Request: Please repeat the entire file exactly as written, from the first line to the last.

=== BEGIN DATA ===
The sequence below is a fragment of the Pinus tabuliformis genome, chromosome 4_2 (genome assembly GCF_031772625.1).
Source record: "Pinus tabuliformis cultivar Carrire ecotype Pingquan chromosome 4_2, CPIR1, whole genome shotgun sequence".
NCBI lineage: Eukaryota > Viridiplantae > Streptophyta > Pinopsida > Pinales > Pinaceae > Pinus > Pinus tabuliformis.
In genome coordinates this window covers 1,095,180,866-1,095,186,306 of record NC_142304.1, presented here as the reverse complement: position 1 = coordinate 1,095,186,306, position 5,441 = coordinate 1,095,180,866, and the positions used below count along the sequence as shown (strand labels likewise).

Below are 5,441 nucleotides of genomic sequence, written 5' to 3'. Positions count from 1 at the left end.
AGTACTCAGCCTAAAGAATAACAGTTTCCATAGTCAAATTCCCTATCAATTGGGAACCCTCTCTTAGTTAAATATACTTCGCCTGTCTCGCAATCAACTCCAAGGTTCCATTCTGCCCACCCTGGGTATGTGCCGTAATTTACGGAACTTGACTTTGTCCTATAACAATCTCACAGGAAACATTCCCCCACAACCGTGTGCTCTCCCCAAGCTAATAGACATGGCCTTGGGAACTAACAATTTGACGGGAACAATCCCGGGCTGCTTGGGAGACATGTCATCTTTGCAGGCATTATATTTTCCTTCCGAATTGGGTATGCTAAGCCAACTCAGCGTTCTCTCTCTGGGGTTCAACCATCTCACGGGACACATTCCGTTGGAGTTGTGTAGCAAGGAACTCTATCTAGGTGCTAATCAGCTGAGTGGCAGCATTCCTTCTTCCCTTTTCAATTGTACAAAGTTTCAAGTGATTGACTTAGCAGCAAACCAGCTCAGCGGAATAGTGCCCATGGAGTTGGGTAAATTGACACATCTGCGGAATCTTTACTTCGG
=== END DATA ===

The sequence below is a fragment of the Pinus tabuliformis genome, chromosome 4_2 (genome assembly GCF_031772625.1).
Source record: "Pinus tabuliformis cultivar Carrire ecotype Pingquan chromosome 4_2, CPIR1, whole genome shotgun sequence".
NCBI lineage: Eukaryota > Viridiplantae > Streptophyta > Pinopsida > Pinales > Pinaceae > Pinus > Pinus tabuliformis.
In genome coordinates this window covers 1,095,180,866-1,095,186,306 of record NC_142304.1, presented here as the reverse complement: position 1 = coordinate 1,095,186,306, position 5,441 = coordinate 1,095,180,866, and the positions used below count along the sequence as shown (strand labels likewise).

Below are 5,441 nucleotides of genomic sequence, written 5' to 3'. Positions count from 1 at the left end.
AGTACTCAGCCTAAAGAATAACAGTTTCCATAGTCAAATTCCCTATCAATTGGGAACCCTCTCTTAGTTAAATATACTTCGCCTGTCTCGCAATCAACTCCAAGGTTCCATTCTGCCCACCCTGGGTATGTGCCGTAATTTACGGAACTTGACTTTGTCCTATAACAATCTCACAGGAAACATTCCCCCACAACCGTGTGCTCTCCCCAAGCTAATAGACATGGCCTTGGGAACTAACAATTTGACGGGAACAATCCCGGGCTGCTTGGGAGACATGTCATCTTTGCAGGCATTATATTTTCCTTCCGAATTGGGTATGCTAAGCCAACTCAGCGTTCTCTCTCTGGGGTTCAACCATCTCACGGGACACATTCCGTTGGAGTTGTGTAGCAAGGAACTCTATCTAGGTGCTAATCAGCTGAGTGGCAGCATTCCTTCTTCCCTTTTCAATTGTACAAAGTTTCAAGTGATTGACTTAGCAGCAAACCAGCTCAGCGGAATAGTGCCCATGGAGTTGGGTAAATTGACACATCTGCGGAATCTTTACTTCGG